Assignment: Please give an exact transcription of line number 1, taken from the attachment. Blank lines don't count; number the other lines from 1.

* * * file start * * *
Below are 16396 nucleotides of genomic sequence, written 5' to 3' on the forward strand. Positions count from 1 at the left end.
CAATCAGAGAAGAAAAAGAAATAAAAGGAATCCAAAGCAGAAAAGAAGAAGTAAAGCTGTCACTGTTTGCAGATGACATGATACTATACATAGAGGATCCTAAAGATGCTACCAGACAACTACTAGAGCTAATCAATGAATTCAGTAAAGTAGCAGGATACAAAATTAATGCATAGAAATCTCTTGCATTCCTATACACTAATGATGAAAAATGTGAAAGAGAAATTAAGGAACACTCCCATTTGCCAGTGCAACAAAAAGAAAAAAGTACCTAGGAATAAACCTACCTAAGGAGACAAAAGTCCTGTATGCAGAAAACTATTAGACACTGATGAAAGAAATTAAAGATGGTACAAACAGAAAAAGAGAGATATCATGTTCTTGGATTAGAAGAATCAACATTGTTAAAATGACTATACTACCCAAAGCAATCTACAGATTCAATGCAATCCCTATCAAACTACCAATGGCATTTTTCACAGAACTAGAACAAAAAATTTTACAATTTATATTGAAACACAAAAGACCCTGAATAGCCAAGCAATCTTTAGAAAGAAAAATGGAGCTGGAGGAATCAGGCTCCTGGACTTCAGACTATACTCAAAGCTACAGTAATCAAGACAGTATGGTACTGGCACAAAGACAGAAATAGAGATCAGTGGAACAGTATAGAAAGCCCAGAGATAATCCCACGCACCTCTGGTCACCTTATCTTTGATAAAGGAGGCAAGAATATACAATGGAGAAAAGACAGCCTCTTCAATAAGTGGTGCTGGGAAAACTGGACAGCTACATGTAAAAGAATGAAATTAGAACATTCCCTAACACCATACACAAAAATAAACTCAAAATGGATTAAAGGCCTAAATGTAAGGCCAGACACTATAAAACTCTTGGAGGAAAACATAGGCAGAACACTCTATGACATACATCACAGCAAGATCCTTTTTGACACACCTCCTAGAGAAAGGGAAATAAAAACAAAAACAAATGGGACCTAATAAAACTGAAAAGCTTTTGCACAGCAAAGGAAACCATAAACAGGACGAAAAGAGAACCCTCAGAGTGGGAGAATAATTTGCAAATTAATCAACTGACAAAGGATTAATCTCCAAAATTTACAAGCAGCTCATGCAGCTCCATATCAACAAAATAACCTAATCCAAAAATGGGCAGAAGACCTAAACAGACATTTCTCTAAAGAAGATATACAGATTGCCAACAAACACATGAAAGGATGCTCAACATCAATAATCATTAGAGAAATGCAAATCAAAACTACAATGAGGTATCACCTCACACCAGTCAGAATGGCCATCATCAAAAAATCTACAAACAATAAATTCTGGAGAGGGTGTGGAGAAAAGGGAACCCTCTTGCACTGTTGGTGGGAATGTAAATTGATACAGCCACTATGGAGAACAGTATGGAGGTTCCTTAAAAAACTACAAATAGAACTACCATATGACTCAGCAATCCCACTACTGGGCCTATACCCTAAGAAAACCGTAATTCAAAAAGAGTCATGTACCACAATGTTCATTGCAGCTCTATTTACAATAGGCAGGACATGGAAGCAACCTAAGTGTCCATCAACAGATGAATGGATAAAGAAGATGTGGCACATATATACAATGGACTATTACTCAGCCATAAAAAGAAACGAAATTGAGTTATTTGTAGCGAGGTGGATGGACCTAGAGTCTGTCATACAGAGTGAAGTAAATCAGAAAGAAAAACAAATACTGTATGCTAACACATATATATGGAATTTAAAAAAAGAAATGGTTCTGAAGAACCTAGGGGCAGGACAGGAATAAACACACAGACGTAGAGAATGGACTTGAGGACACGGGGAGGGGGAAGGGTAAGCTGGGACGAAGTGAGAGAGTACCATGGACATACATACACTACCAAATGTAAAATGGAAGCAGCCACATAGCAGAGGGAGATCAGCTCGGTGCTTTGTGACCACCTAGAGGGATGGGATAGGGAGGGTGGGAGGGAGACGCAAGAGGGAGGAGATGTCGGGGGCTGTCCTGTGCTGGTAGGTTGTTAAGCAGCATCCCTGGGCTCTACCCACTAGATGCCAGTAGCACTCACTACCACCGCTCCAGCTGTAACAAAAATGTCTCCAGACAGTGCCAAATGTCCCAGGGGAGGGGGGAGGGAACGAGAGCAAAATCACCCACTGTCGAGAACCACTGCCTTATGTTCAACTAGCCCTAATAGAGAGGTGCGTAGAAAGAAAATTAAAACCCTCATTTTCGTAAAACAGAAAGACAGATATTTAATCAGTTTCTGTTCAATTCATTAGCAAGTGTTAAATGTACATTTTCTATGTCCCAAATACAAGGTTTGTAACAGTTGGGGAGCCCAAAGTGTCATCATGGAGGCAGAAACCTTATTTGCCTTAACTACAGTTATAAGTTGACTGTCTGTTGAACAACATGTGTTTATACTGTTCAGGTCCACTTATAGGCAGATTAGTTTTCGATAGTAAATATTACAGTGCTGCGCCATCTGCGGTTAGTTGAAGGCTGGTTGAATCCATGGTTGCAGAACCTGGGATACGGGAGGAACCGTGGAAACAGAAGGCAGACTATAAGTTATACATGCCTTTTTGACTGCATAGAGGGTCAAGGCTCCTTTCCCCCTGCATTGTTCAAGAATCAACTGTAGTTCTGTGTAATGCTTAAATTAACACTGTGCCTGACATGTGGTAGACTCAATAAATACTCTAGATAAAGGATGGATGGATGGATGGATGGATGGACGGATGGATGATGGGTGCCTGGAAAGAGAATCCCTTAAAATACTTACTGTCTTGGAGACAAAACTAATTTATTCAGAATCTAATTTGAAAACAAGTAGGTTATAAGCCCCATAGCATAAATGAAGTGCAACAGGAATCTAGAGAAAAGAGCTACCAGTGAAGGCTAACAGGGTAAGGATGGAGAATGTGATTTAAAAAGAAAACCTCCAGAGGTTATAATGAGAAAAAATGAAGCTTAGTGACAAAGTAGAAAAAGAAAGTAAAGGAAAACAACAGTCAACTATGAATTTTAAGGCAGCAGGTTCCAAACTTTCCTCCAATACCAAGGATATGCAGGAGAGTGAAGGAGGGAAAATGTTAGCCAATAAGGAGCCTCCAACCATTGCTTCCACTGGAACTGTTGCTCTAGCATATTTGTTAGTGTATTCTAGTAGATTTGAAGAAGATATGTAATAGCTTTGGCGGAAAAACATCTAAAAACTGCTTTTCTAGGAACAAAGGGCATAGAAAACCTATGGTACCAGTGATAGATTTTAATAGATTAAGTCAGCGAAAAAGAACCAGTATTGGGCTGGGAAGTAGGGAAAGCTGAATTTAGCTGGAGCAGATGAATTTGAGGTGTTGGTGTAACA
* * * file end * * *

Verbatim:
Below are 16396 nucleotides of genomic sequence, written 5' to 3' on the forward strand. Positions count from 1 at the left end.